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Conservation of Angular Momentum

by pwn01
Tags: angular, conservation, momentum
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pwn01
#1
Feb19-14, 11:59 AM
P: 11
Does the first diagram in the Wikipedia page: https://en.wikipedia.org/wiki/Coriolis_effect (that of the ball rolling on a rotating disk) properly illustrate the Coriolis effect or does it simply illustrate the conservation of angular momentum. I understand that these are two different principles.
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Jilang
#2
Feb19-14, 12:23 PM
P: 519
No, it demonstrates the conservation of linear momentum. The Coriolis effect is what is observed from a rotating reference frame. So if something is moving in a straight line in an inertial frame of reference it will appear to move in a circle in a rotating frame.
pwn01
#3
Feb19-14, 01:30 PM
P: 11
Here is a quote from the caption "the observer. . . .sees the object as following a curved path due to the Coriolis and centrifugal forces present in this frame." So I gather from what your saying that the diagram does not actually illustrate the effect of the Coriolis "force" as indicated but rather the conservation of linear momentum. In other words, the observer is necessarily moved away from the ball because he has a higher linear velocity than the ball. The ball has a lower linear velocity because it started closer to the axis of rotation and does not acquire the velocity of the greater radius as it travels because this example is frictionless. The ball then actually falls behind and so appears to the observer to curve in its path. If I understand correctly, the Coriolis effect describes the phenomenon of the twisting of the reference frame below the object at any given point and the consequent change in its direction relative to the frame of reference. This has nothing to do with velocity (speed) and can be observed with a spinning mass gyroscope positioned correctly although it has no linear velocity, but does have inertia due to the spinning mass. Correct?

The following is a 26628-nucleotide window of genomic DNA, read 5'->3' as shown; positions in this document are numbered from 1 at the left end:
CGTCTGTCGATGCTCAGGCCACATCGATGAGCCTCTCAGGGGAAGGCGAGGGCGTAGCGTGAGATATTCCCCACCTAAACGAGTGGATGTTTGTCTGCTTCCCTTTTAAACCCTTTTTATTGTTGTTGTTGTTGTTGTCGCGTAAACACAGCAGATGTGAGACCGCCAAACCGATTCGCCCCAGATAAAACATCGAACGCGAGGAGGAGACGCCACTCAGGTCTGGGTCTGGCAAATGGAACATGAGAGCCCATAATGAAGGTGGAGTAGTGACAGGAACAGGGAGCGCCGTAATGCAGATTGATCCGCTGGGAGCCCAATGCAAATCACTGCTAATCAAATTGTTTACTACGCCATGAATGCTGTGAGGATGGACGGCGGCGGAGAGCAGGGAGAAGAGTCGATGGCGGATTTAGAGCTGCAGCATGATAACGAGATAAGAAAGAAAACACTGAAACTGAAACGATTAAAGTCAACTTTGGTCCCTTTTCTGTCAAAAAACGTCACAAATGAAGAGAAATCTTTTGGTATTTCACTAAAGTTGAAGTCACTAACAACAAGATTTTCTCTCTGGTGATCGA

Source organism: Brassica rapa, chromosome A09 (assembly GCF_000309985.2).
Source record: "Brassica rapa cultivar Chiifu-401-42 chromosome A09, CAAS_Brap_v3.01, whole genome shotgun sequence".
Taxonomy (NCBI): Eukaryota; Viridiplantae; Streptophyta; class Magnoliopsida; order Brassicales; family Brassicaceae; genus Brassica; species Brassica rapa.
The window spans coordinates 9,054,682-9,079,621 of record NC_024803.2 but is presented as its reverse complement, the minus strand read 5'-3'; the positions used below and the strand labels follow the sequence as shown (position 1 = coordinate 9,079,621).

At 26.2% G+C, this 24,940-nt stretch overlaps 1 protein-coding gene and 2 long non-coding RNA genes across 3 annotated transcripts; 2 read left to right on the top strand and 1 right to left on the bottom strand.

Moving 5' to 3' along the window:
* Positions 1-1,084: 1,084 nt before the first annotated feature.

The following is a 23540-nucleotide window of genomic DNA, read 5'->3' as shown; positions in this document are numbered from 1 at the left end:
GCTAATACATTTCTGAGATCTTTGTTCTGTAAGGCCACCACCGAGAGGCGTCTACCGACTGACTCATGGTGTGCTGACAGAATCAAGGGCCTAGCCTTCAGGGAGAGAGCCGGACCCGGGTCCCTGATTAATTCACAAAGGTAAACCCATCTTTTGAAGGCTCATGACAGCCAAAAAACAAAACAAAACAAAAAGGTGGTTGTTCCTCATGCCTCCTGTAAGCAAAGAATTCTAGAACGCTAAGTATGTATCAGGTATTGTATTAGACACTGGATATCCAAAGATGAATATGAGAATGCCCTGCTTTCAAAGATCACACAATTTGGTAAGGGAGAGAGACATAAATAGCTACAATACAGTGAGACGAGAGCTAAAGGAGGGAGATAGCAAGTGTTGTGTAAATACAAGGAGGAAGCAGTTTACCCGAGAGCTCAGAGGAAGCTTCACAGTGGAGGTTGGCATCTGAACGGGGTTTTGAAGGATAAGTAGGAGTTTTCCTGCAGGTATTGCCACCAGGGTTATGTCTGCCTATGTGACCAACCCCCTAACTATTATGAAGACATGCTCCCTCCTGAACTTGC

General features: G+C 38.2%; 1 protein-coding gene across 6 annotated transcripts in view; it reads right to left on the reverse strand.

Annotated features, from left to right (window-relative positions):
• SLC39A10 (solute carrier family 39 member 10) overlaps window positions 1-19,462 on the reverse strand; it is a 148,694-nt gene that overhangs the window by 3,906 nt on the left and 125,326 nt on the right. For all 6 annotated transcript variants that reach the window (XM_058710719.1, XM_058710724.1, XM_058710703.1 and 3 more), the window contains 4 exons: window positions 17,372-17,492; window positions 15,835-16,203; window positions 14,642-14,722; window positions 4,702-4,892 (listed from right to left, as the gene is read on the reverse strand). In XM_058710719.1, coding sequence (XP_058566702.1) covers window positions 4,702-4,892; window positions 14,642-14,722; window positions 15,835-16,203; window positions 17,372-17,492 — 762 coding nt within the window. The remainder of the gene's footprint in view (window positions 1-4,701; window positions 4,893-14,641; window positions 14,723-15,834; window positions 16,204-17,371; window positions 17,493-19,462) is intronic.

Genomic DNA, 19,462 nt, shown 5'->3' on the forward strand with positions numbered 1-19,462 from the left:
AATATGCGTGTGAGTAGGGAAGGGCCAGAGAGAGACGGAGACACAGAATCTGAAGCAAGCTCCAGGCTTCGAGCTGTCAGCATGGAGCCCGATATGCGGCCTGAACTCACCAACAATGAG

pwn01
#4
Feb19-14, 02:04 PM
P: 11
Conservation of Angular Momentum

I just came across this paper. I think that it clears everything up.

http://www.aos.princeton.edu/WWWPUBL.../Persson98.pdf


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